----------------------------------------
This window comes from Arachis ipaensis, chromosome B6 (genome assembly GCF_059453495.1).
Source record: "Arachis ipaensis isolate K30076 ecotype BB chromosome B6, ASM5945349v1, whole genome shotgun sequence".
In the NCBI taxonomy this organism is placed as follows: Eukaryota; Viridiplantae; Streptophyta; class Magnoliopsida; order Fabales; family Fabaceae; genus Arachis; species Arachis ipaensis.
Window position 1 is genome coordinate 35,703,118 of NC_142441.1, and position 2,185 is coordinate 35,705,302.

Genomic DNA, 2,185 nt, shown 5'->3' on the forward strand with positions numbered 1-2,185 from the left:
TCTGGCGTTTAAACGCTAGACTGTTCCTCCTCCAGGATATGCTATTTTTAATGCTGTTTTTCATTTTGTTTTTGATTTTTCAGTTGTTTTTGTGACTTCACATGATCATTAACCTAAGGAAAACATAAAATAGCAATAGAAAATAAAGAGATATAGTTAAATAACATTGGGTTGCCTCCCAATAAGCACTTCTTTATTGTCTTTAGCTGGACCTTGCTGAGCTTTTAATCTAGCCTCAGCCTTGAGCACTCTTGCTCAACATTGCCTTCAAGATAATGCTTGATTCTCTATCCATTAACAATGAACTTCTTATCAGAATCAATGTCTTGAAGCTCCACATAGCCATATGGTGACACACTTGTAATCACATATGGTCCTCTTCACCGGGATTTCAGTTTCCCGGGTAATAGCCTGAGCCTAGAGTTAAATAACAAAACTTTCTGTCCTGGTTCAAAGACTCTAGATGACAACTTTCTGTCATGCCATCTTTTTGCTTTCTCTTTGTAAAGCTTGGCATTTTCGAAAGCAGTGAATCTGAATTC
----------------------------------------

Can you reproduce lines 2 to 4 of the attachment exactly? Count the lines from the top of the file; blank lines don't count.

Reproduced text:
Source record: "Arachis ipaensis isolate K30076 ecotype BB chromosome B6, ASM5945349v1, whole genome shotgun sequence".
In the NCBI taxonomy this organism is placed as follows: Eukaryota; Viridiplantae; Streptophyta; class Magnoliopsida; order Fabales; family Fabaceae; genus Arachis; species Arachis ipaensis.
Window position 1 is genome coordinate 35,703,118 of NC_142441.1, and position 2,185 is coordinate 35,705,302.